Lawrence B. Krause
I shall discuss two papers, that of Steven Kohlhagen, "The Experience with Floating: The 1973-1979 Dollar", and that of Michael Keran, "The Value of the Yen".
In the first part of the Kohlhagen paper, an explanation of movements of the dollar in exchange markets during the floating period with which I fully agree is presented. The complications involved in managing the dollar that grow out of its role as a reserve and vehicle currency are a legacy of the past that must and, in my view, will change. The evolution to a multiple key currency system has not been helped by the Bundesbank, which has resisted an enhanced role for the deutsche mark. Germany and other countries should facilitate the use of their currencies by other countries and foreign residents and, through cooperation with the monetary authorities of other key currency countries, make a multiple currency system work for the benefit of all countries.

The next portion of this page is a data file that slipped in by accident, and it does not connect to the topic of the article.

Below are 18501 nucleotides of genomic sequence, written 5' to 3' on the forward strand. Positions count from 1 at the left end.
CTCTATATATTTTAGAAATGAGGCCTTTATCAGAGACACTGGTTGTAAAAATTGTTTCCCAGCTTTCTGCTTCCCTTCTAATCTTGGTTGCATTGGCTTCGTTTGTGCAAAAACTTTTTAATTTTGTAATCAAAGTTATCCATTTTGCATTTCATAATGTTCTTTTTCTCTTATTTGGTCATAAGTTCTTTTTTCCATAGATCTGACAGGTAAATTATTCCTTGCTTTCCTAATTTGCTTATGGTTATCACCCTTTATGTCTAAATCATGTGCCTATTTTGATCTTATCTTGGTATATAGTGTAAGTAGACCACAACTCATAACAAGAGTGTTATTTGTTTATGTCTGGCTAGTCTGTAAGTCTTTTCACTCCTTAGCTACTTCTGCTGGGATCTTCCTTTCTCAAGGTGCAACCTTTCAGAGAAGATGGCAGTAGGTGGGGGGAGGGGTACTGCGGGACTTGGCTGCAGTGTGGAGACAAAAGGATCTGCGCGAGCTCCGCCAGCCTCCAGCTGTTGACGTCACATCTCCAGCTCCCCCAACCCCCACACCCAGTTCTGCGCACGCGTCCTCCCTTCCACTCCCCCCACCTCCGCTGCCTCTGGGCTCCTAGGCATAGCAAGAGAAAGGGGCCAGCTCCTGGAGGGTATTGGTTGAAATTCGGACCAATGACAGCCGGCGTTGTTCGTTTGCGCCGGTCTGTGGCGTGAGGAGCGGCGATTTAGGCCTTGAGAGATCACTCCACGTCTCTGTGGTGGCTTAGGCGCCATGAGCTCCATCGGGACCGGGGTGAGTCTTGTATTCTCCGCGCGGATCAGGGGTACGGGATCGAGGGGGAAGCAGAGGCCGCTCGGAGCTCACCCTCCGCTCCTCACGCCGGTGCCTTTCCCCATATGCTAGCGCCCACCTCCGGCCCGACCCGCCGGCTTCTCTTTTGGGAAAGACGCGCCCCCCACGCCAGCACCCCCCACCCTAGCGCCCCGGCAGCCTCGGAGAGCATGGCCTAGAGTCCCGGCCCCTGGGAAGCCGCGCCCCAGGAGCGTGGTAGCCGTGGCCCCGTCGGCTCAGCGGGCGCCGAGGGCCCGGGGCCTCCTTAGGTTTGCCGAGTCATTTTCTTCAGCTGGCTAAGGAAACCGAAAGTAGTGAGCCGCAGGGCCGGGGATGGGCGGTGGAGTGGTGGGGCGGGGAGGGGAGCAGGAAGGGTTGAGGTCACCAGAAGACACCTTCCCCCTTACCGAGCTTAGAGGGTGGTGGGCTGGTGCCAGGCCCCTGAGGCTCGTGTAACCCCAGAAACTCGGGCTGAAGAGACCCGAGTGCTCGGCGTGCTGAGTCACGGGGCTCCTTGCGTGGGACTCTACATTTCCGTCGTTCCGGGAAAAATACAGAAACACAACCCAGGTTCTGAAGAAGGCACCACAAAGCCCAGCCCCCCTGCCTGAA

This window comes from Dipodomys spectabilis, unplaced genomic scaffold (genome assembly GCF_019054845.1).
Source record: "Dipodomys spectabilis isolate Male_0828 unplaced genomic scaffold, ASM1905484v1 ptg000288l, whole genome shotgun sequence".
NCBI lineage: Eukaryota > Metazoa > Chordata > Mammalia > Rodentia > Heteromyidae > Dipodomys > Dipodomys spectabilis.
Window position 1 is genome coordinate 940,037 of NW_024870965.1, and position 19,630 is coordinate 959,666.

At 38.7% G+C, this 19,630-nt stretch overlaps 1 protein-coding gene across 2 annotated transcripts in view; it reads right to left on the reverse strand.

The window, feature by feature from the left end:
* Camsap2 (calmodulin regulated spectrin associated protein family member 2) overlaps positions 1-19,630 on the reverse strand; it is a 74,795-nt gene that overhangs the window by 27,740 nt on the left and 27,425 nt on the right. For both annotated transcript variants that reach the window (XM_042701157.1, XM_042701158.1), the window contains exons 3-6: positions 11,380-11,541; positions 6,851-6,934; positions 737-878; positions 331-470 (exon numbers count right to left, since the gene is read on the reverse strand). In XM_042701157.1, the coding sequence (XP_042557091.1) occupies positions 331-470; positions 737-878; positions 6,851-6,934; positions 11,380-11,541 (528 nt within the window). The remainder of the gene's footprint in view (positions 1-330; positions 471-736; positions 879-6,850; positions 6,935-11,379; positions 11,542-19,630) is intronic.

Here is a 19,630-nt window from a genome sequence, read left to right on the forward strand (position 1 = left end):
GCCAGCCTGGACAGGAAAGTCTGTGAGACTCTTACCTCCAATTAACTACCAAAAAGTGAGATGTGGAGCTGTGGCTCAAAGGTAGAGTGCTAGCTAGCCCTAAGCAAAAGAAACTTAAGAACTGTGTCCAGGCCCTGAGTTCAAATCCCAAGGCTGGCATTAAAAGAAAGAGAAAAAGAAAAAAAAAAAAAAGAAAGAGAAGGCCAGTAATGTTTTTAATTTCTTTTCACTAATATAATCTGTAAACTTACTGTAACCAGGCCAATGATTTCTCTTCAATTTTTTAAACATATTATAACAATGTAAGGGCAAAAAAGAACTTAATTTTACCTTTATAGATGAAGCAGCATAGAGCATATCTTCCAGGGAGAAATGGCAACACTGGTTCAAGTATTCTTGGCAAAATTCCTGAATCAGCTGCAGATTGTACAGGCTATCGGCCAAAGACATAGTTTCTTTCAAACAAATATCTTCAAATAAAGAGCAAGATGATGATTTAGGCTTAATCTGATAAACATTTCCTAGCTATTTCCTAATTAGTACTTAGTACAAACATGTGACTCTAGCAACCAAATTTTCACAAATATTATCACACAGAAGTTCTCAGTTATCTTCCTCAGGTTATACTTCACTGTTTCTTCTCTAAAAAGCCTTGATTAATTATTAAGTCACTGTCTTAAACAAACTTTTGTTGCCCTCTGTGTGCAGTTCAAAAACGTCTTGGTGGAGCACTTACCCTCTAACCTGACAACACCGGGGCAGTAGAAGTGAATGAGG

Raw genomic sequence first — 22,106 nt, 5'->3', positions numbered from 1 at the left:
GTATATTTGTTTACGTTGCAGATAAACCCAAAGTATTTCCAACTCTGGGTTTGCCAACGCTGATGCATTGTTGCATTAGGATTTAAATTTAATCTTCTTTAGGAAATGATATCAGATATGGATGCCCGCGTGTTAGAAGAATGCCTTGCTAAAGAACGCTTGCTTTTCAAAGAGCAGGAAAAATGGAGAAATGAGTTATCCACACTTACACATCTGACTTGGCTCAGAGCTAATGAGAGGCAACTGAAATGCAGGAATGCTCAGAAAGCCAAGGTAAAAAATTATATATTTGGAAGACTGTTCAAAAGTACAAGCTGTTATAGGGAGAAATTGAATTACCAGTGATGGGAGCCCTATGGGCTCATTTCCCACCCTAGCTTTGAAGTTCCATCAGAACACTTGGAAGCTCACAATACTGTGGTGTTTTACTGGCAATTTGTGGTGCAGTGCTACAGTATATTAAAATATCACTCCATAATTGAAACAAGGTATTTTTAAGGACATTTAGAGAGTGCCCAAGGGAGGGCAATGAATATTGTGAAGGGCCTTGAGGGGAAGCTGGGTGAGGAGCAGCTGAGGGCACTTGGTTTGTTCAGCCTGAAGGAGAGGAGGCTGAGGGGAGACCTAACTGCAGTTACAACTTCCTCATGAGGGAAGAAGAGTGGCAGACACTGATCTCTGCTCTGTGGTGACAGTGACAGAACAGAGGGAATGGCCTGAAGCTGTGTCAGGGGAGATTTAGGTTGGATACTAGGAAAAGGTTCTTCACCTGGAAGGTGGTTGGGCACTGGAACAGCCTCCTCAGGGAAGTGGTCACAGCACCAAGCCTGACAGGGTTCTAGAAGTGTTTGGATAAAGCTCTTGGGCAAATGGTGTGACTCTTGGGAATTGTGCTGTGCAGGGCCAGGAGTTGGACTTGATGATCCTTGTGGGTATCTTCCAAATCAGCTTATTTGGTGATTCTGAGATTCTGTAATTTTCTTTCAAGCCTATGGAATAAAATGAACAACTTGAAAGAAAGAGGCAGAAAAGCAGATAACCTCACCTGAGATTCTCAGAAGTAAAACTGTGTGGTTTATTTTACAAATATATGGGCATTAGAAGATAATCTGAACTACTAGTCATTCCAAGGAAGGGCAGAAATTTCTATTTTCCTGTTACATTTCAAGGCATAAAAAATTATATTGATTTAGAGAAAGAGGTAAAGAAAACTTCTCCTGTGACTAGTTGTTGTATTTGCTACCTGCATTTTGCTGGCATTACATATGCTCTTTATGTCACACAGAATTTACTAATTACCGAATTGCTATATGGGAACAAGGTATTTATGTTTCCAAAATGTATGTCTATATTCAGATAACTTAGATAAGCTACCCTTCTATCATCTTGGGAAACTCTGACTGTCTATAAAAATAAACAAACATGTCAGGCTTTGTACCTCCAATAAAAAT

One major deficiency of the floating period can be traced, as suggested by Kohlhagen, to massive foreign-exchange-market interventions in 1976 by the United Kingdom, Italy, and Japan and during most of 1977 by Japan. Excessive amounts of dollars were bought, which led to the rigidification of the dollar exchange rate when it should have fallen. If the dollar had been permitted to fall, the U.S. policy actions of November 1, 1978, might have occurred twelve or eighteen months earlier, and U.S. inflation would have been much reduced. A second deficiency was the failure of the United States to respond immediately to the decline of the dollar that began at the end of 1977. American policy makers failed to recognize the information implied by the decline of the dollar, namely, that excessive amounts of dollars were being created. They sustained their macroeconomic policies as though the dollar had not fallen, when they should have enforced greater restraint. Of course, the two deficiencies were related. If foreign central banks had thought that the United States itself would react to a decline of the dollar, they would have been less inclined to intervene them